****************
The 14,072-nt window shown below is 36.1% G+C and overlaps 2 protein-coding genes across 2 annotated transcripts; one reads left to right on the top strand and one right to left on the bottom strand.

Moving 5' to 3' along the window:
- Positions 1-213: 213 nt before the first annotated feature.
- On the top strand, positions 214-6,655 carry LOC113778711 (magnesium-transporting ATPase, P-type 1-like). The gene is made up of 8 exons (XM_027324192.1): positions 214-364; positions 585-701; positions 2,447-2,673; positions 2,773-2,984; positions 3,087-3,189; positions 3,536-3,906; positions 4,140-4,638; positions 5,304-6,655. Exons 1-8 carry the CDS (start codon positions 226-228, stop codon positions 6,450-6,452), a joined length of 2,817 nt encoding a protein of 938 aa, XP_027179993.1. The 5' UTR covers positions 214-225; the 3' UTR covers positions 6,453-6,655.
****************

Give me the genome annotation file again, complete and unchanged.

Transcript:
The 14,072-nt window shown below is 36.1% G+C and overlaps 2 protein-coding genes across 2 annotated transcripts; one reads left to right on the top strand and one right to left on the bottom strand.

Moving 5' to 3' along the window:
- Positions 1-213: 213 nt before the first annotated feature.
- On the top strand, positions 214-6,655 carry LOC113778711 (magnesium-transporting ATPase, P-type 1-like). The gene is made up of 8 exons (XM_027324192.1): positions 214-364; positions 585-701; positions 2,447-2,673; positions 2,773-2,984; positions 3,087-3,189; positions 3,536-3,906; positions 4,140-4,638; positions 5,304-6,655. Exons 1-8 carry the CDS (start codon positions 226-228, stop codon positions 6,450-6,452), a joined length of 2,817 nt encoding a protein of 938 aa, XP_027179993.1. The 5' UTR covers positions 214-225; the 3' UTR covers positions 6,453-6,655.